Mad Money

Buy Fuel Systems Solutions?


A natural-gas subsidy bill is working its way through Congress, Cramer told viewers Thursday, that could jump-start the commodity’s use here in the US. Fuel Systems Solutions would be a big beneficiary if the legislation were passed.

Of course, Cramer made a similar call a year ago when Fuel Systems Solutions , which makes the components that allow vehicles to run on nat gas, was trading at $36.50. He expected Congress to take up the cause, but lawmakers balked instead. Then FSYS plummeted to under $10 a share. So what’s different this time?

For one thing, the natural-gas lobby seems to have finally poured money into lobbying Washington. The related companies are making their presence known, and that makes it harder for Congress to ignore them. Cramer said he thinks this is one reason the stocks have been soaring even though the commodity’s price has been trending lower.

Fuel Systems Solutions

If passed, the NAT GAS Act, as it’s called, would extend the tax incentives for those who installed nat-gas refueling pumps by 18 years, double the tax credit for liquefied nat-gas trucks, create a tax credit for companies that produce nat-gas vehicles and require half the vehicles that the federal government produces to run on the fuel. All of this would translate into an increase in business for FSYS, especially considering just 0.5% of American vehicles run on natural gas.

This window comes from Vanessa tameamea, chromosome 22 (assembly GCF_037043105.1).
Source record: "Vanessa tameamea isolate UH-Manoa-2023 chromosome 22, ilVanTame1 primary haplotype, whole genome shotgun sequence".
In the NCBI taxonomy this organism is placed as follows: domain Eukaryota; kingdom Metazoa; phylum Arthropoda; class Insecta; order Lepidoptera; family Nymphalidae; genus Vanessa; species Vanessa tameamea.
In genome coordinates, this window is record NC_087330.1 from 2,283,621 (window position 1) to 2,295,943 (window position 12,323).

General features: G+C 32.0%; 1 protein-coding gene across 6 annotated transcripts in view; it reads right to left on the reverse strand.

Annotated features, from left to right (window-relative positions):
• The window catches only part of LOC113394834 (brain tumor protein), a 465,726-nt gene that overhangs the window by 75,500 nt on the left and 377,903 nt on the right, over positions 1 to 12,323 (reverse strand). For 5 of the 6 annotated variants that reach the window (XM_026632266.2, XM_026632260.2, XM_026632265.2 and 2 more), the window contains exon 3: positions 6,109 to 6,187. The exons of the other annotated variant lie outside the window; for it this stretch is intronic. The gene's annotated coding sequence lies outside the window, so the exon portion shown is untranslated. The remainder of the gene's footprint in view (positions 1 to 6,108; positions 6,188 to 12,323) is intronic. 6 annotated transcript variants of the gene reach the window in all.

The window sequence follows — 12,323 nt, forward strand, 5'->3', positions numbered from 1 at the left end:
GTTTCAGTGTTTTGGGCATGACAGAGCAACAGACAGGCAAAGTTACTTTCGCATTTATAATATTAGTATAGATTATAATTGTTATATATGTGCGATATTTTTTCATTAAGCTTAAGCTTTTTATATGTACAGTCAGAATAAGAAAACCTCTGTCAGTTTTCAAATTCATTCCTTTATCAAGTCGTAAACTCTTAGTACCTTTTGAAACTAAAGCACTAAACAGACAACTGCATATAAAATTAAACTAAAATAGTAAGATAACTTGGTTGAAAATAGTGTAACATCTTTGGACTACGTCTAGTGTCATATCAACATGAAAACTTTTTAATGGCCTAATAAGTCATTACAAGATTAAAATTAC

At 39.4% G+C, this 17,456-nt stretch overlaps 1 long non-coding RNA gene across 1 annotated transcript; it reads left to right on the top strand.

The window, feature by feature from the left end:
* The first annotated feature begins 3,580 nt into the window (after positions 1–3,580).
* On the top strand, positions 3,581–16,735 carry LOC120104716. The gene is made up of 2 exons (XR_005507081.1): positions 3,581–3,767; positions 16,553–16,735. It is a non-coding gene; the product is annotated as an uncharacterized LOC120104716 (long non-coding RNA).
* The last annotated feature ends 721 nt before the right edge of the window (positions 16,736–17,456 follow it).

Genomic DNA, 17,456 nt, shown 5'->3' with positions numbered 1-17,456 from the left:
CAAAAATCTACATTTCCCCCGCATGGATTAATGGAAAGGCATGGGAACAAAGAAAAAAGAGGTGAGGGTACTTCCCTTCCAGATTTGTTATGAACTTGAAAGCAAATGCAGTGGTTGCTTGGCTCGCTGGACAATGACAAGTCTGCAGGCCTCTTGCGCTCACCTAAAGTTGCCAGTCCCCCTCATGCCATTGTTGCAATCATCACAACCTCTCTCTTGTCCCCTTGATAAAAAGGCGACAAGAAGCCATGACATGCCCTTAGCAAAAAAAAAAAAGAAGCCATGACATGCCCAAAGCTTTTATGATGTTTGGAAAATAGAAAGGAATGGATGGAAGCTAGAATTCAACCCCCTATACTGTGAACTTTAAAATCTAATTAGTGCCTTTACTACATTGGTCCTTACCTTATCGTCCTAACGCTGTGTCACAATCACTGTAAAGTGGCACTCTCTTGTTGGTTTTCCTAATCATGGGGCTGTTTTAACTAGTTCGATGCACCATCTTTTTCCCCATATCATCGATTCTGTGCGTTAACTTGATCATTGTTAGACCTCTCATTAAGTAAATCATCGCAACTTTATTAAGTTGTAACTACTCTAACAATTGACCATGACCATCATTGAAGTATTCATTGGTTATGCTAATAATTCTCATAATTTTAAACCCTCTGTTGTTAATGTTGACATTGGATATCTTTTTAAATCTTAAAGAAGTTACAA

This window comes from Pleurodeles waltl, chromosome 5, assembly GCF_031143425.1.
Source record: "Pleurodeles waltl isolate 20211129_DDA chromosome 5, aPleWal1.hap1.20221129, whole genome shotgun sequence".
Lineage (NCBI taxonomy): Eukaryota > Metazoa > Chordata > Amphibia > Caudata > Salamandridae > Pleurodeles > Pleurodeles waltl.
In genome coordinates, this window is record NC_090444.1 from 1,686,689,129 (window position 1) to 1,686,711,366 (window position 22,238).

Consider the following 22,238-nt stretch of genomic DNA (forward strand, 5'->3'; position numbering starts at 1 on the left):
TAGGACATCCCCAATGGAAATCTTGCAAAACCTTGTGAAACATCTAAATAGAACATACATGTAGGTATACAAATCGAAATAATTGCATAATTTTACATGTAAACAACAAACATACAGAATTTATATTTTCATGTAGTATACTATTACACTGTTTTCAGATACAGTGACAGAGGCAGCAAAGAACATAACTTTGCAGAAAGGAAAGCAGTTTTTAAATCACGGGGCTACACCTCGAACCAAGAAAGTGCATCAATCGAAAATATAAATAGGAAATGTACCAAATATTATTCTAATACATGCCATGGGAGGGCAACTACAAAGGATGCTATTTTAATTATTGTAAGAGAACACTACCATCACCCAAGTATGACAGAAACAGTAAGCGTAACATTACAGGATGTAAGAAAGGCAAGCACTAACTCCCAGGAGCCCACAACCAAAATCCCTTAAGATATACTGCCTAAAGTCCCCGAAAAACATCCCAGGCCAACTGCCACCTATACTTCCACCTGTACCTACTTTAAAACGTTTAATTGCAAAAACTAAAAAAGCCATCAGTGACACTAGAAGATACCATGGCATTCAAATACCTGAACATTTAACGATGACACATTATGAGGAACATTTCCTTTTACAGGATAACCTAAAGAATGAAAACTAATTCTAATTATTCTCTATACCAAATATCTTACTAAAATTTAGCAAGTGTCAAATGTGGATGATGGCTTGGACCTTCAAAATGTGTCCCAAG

Here’s the back-up plan, though: If Congress balks a second time, then at least Fuel System Solutions has a strong European base to pick up the slack. The European Union has already increased incentives for updating older vehicles to run on natural gas, and the EU is demanding new strict emission standards. So that should spur even more conversions.

FSYS is cheap right now, trading at just 15 times 2010 earnings despite a 22% long-term growth rate. Cramer said that fund managers would be willing to pay 22 times earnings, making this a $43 stock masquerading as a $30 name. And that’s without NAT GAS Act making it through Congress. That makes this a “strong but very speculative buy,” he said.

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